The capitulation of Yale University Press to threats that hadn't even been made yet is the latest and perhaps the worst episode in the steady surrender to religious extremism—particularly Muslim religious extremism—that is spreading across our culture. A book called The Cartoons That Shook the World, by Danish-born Jytte Klausen, who is a professor of politics at Brandeis University, tells the story of the lurid and preplanned campaign of "protest" and boycott that was orchestrated in late 2005 after the Danish newspaper Jyllands-Posten ran a competition for cartoons of the Prophet Mohammed. (The competition was itself a response to the sudden refusal of a Danish publisher to release a book for children about the life of Mohammed, lest it, too, give offense.) By the time the hysteria had been called off by those who incited it, perhaps as many as 200 people around the world had been pointlessly killed.
Yale University Press announced last week that it would go ahead with the publication of the book, but it would remove from it the 12 caricatures that originated the controversy. Not content with this, it is also removing other historic illustrations of the likeness of the Prophet, including one by Gustave Doré of the passage in Dante's Inferno that shows Mohammed being disemboweled in hell. (These same Dantean stanzas have also been depicted by William Blake, Sandro Botticelli, Salvador Dalí, and Auguste Rodin, so there's a lot of artistic censorship in our future if this sort of thing is allowed to set a precedent.)
Now, the original intention of limiting the representation of Mohammed by Muslims (and Islamic fatwas, before we forget, have no force whatever when applied to people outside the faith) was the rather admirable one of preventing idolatry. It was feared that people might start to worship the man and not the god of whom he was believed to be the messenger. This is why it is crass to refer to Muslims as Mohammedans. Nonetheless, Islamic art contains many examples—especially in Iran—of paintings of the Prophet, and even though the Dante example is really quite an upsetting one, exemplifying a sort of Christian sadism and sectarianism, there has never been any Muslim protest about its pictorial representation in Western art.
If that ever changes, which one can easily imagine it doing, then Yale has already made the argument that gallery directors may use to justify taking down the pictures and locking them away. According to Yale logic, violence could result from the showing of the images—and not only that, but it would be those who displayed the images who were directly responsible for that violence.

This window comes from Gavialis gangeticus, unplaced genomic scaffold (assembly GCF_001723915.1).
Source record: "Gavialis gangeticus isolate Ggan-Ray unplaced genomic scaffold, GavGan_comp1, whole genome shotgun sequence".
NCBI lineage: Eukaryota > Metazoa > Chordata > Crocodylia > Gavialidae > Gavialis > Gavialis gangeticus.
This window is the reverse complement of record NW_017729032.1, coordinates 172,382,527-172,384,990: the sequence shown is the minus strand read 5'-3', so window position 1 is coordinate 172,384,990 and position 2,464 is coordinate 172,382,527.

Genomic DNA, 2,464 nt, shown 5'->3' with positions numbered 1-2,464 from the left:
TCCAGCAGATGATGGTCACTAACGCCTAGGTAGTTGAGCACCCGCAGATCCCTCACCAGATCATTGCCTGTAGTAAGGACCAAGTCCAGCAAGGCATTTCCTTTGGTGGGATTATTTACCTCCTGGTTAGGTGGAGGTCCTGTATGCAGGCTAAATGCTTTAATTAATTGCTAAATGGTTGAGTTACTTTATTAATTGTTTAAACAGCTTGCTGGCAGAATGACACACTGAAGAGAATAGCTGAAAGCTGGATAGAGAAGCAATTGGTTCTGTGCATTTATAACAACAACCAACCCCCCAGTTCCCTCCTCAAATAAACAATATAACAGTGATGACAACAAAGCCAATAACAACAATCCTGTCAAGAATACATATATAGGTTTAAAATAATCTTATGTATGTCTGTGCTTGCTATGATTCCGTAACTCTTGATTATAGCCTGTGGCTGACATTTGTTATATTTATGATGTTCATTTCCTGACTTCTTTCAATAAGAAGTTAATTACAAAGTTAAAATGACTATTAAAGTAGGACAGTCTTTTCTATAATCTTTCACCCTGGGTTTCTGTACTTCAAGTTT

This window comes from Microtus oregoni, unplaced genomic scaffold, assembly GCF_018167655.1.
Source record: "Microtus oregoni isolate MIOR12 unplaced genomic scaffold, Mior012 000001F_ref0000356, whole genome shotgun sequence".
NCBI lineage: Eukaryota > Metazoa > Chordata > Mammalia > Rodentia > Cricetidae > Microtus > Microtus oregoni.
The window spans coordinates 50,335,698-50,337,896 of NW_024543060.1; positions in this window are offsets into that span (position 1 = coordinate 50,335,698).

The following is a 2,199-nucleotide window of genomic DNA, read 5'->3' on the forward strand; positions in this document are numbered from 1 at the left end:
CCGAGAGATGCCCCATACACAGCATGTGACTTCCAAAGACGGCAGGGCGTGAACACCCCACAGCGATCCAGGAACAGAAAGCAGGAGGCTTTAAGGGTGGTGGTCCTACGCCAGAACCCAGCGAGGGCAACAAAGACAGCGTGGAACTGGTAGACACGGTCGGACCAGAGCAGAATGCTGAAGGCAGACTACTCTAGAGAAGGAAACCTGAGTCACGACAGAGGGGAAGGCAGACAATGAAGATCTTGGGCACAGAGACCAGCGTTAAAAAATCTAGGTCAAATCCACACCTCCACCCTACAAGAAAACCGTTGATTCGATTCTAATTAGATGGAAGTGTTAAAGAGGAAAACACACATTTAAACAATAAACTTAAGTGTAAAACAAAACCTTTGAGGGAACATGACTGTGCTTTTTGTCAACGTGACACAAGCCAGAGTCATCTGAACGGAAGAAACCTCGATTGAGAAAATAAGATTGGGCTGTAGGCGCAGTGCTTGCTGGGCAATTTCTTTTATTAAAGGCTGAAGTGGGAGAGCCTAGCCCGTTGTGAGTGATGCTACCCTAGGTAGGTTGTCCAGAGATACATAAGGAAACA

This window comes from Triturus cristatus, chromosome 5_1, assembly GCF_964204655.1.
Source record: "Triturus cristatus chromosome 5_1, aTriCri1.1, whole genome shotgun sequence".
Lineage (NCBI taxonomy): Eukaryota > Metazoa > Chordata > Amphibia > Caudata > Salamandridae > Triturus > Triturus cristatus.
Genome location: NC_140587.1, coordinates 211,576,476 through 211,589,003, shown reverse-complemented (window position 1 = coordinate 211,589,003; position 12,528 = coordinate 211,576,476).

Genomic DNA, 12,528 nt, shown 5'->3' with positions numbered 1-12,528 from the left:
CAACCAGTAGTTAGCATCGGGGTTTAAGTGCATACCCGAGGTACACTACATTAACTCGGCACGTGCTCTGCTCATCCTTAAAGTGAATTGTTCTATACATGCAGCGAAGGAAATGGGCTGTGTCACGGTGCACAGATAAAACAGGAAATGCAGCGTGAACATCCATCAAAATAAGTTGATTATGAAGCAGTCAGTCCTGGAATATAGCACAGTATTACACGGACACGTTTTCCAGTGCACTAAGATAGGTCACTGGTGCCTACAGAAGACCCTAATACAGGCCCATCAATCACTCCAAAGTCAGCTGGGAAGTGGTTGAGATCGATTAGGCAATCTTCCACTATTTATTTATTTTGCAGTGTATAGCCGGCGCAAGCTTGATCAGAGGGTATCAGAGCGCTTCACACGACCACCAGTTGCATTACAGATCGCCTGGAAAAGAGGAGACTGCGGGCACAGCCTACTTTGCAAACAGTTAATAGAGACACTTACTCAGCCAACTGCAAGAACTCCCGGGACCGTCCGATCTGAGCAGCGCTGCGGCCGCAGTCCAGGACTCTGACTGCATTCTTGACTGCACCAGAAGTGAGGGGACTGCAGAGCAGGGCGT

Let me illustrate: The Aug. 13 New York Times carried a report of the university press' surrender, which quoted its director, John Donatich, as saying that in general he has "never blinked" in the face of controversy, but "when it came between that and blood on my hands, there was no question."
Donatich is a friend of mine and was once my publisher, so I wrote to him and asked how, if someone blew up a bookshop for carrying professor Klausen's book, the blood would be on the publisher's hands rather than those of the bomber. His reply took the form of the official statement from the press's public affairs department. This informed me that Yale had consulted a range of experts before making its decision and that "[a]ll confirmed that the republication of the cartoons by the Yale University Press ran a serious risk of instigating violence."
So here's another depressing thing: Neither the "experts in the intelligence, national security, law enforcement, and diplomatic fields, as well as leading scholars in Islamic studies and Middle East studies" who were allegedly consulted, nor the spokespeople for the press of one of our leading universities, understand the meaning of the plain and common and useful word instigate. If you instigate something, it means that you wish and intend it to happen. If it's a riot, then by instigating it, you have yourself fomented it. If it's a murder, then by instigating it, you have yourself colluded in it. There is no other usage given for the word in any dictionary, with the possible exception of the word provoke, which does have a passive connotation. After all, there are people who argue that women who won't wear the veil have "provoked" those who rape or disfigure them … and now Yale has adopted that "logic" as its own.
It was bad enough during the original controversy, when most of the news media—and in the age of "the image" at that—refused to show the cartoons out of simple fear. But now the rot has gone a serious degree further into the fabric. Now we have to say that the mayhem we fear is also our fault, if not indeed our direct responsibility. This is the worst sort of masochism, and it involves inverting the honest meaning of our language as well as what might hitherto have been thought of as our concept of moral responsibility.
Last time this happened, I linked to the Danish cartoons so that you could make up your own minds about them, and I do the same today. Nothing happened last time, but who's to say what homicidal theocrat might decide to take offense now. I deny absolutely that I will have instigated him to do so, and I state in advance that he is directly and solely responsible for any blood that is on any hands. He becomes the responsibility of our police and security agencies, who operate in defense of a Constitution that we would not possess if we had not been willing to spill blood—our own and that of others—to attain it. The First Amendment to that Constitution prohibits any prior restraint on the freedom of the press. What a cause of shame that the campus of Nathan Hale should have pre-emptively run up the white flag and then cringingly taken the blood guilt of potential assassins and tyrants upon itself.Christopher Hitchens is a columnist for Vanity Fair and the Roger S. Mertz media fellow at the Hoover Institution.